Adding tumor-treating fields to maintenance temozolomide chemotherapy significantly prolonged progression-free survival and overall survival in patients with glioblastoma who had completed standard chemoradiation therapy, according to an interim analysis published in JAMA.1
Tumor-treating fields are a locoregionally delivered antimitotic treatment that disrupts cell division and organelle assembly.
Researchers sought to evaluate the efficacy and safety of tumor-treating fields in combination with temozolomide as maintenance therapy after chemoradiotherapy for patients with glioblastoma, the deadliest type of primary malignancy of the central nervous system in adults.
For the study, researchers enrolled 315 patients with glioblastoma who had completed chemoradiotherapy. Participants were randomly assigned 2:1 to receive maintenance treatment with either tumor-treating fields delivered for more than 18 hours/day via 4 transducer arrays placed on the scalp and connected to a portable medical device plus temozolomide 150 to 200 mg/m2/day for 5 days of each 28-day cycle or temozolomide alone.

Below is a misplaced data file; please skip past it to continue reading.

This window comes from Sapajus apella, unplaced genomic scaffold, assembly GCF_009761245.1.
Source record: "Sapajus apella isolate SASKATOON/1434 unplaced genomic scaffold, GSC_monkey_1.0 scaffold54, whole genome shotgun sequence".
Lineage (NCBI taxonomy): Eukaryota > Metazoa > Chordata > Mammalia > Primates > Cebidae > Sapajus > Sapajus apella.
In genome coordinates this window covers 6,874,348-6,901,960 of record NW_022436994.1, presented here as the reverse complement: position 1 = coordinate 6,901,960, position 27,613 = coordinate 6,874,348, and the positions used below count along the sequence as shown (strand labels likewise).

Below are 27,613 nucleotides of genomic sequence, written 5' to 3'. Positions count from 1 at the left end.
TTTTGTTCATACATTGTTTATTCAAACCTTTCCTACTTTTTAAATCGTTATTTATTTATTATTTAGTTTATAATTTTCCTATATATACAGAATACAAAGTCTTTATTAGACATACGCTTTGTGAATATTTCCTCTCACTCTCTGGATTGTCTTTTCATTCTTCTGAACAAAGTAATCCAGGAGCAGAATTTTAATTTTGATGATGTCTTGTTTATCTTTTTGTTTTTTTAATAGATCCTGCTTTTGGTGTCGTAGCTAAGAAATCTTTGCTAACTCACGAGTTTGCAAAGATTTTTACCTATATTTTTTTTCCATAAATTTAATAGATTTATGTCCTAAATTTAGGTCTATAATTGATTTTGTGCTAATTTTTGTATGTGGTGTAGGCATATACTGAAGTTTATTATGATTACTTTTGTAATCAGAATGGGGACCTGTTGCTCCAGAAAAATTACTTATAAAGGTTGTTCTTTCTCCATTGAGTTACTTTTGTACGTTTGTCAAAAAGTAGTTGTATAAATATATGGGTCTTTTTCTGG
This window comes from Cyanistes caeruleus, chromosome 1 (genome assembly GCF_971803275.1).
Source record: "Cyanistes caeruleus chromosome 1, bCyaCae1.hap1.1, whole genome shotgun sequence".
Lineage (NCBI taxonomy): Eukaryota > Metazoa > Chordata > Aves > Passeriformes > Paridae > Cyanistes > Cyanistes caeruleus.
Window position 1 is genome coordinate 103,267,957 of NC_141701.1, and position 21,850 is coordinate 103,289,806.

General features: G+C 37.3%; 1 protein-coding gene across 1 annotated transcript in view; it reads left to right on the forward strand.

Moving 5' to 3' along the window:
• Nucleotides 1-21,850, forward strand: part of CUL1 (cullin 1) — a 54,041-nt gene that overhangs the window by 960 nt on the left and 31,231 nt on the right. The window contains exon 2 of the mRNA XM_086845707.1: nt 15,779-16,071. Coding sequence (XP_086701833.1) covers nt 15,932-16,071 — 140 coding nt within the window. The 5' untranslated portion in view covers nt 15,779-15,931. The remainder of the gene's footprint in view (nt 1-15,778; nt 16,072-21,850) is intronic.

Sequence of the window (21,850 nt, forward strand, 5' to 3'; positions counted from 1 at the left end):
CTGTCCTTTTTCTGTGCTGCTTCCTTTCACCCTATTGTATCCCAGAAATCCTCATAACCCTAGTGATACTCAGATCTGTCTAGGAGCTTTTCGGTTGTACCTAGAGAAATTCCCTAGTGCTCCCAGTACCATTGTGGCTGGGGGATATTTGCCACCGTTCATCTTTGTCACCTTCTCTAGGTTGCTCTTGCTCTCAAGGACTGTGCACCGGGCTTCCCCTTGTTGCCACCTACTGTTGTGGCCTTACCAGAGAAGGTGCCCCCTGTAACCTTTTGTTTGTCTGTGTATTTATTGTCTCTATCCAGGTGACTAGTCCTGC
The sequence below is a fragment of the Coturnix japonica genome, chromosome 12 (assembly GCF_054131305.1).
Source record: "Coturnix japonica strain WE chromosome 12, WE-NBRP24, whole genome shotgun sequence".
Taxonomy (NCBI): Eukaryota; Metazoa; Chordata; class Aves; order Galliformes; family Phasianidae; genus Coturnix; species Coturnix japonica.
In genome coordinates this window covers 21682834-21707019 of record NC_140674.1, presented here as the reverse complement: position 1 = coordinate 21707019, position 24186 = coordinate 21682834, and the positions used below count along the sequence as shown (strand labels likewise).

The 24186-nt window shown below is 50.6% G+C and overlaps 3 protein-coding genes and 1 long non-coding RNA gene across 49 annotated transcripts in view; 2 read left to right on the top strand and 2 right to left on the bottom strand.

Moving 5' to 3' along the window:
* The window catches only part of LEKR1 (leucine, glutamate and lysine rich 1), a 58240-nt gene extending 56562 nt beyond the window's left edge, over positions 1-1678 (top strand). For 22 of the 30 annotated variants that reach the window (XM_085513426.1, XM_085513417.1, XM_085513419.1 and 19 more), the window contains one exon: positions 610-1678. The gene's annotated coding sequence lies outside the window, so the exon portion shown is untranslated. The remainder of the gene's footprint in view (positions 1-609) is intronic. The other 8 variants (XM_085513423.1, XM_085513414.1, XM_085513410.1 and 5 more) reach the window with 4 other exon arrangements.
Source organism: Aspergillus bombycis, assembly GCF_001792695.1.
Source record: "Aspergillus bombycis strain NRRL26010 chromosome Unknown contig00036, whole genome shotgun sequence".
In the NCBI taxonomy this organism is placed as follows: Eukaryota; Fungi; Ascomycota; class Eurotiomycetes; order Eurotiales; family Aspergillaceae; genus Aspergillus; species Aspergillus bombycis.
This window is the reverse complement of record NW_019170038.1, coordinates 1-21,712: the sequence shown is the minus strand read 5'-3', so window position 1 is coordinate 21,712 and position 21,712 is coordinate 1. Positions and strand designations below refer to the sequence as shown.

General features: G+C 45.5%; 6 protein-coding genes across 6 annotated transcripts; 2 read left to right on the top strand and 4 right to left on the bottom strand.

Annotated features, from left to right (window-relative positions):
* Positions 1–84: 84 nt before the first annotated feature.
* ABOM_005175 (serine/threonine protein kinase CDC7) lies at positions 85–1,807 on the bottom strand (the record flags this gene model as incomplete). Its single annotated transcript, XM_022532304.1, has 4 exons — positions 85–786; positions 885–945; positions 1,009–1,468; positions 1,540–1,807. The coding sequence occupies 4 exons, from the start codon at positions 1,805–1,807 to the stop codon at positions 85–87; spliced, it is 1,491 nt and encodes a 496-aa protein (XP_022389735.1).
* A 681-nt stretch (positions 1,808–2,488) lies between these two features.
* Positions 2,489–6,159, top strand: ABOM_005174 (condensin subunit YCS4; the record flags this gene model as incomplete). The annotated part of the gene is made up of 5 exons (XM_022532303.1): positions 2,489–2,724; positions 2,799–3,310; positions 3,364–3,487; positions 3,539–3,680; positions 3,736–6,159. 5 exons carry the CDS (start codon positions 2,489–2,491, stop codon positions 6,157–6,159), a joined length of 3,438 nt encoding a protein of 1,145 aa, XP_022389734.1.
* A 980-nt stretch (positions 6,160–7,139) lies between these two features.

Results of an interim analysis showed that at a median follow-up of 38 months, median progression-free survival was 7.1 months (95% CI 5.9-8.2) in the combination arm and 4.0 months (95% CI 3.3-5.2) in the temozolomide alone arm (HR, 0.62; 98.7% CI 0.43-0.89; P=.001).
Researchers found that median overall survival was 20.5 months (95% CI 16.7-19.1) and 15.6 months (95% CI 13.3-19.1), respectively, (HR, 0.64; 99.4% CI 0.42-0.98; P=.004).
1. Stupp R, Taillbert S, Kanner AA, et al. Maintenance therapy with tumor-treating fields plus temozolomide vs temozolomide alone for glioblastoma. JAMA. 2015;314(23):2535-2543.